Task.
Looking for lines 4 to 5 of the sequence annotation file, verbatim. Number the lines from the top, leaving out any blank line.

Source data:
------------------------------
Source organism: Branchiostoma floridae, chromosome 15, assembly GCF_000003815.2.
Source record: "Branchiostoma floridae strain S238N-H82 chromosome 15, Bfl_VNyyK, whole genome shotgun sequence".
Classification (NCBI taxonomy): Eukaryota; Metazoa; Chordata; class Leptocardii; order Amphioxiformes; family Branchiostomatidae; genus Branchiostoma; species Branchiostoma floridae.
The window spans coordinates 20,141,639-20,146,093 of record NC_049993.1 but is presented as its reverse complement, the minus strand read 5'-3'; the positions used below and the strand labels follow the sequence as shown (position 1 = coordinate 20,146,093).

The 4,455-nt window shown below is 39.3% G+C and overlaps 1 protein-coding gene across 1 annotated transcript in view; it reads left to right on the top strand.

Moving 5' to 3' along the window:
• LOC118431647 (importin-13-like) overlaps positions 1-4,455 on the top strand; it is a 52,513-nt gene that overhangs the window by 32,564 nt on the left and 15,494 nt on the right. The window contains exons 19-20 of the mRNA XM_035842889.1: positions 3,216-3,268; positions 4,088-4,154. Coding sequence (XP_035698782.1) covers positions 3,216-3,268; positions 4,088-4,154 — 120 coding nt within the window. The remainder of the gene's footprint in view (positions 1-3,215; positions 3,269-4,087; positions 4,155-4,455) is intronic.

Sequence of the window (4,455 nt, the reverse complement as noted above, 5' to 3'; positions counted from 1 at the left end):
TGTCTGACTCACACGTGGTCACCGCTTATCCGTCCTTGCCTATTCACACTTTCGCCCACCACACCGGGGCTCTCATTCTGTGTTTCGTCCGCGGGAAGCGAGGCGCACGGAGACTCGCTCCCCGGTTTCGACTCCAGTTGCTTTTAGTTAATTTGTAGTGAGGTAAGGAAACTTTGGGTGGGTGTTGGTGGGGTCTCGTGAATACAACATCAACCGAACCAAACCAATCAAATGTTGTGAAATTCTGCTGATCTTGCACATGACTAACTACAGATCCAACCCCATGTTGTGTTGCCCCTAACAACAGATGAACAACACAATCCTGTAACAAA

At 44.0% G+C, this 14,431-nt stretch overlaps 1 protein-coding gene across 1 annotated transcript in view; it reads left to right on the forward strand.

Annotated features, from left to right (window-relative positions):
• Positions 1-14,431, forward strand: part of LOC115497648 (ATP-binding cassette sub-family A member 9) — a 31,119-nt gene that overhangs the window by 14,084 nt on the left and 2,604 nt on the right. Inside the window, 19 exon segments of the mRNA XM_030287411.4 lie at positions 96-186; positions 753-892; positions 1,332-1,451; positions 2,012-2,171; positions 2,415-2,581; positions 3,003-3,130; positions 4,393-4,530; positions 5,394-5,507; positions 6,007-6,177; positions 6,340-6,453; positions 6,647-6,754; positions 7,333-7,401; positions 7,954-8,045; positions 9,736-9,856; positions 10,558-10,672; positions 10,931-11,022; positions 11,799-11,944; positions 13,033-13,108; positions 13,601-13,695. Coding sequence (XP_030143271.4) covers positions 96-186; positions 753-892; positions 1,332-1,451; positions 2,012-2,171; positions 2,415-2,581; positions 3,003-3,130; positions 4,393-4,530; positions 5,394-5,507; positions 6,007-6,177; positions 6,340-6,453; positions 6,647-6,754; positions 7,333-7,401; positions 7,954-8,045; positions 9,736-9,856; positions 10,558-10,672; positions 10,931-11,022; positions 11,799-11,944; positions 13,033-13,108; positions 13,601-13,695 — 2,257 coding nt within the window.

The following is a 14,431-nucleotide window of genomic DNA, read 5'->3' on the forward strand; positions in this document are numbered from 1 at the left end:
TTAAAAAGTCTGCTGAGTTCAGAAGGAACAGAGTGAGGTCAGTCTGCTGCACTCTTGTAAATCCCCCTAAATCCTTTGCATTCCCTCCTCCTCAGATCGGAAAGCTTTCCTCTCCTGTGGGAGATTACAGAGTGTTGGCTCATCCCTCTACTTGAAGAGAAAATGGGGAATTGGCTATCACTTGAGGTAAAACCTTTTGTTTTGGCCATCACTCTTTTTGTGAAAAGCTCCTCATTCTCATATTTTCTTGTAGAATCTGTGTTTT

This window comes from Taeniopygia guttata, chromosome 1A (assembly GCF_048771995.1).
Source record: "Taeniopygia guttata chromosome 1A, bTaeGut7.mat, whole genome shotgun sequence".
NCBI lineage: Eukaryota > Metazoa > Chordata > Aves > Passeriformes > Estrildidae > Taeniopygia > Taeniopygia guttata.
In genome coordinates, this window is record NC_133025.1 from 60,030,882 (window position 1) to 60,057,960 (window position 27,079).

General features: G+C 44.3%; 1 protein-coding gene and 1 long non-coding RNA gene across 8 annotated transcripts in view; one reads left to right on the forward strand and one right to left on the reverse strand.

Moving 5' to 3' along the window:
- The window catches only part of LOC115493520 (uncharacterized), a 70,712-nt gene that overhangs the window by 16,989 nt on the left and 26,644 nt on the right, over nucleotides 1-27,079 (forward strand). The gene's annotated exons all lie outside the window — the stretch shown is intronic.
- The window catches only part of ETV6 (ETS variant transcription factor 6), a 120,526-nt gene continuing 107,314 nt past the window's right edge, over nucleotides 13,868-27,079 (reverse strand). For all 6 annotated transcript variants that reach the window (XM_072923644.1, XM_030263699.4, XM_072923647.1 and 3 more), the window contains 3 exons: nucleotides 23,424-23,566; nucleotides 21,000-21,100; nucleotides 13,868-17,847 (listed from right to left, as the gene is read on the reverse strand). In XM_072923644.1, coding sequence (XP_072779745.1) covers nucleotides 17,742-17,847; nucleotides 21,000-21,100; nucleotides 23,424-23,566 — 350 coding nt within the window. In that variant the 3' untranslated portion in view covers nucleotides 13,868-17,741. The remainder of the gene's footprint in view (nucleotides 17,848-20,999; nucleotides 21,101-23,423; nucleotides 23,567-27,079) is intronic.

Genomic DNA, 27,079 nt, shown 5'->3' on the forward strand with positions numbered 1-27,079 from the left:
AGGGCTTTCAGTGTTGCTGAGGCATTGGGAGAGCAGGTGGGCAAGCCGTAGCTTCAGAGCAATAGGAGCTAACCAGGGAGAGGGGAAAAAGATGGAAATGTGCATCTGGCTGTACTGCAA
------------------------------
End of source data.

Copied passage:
The window spans coordinates 20,141,639-20,146,093 of record NC_049993.1 but is presented as its reverse complement, the minus strand read 5'-3'; the positions used below and the strand labels follow the sequence as shown (position 1 = coordinate 20,146,093).

The 4,455-nt window shown below is 39.3% G+C and overlaps 1 protein-coding gene across 1 annotated transcript in view; it reads left to right on the top strand.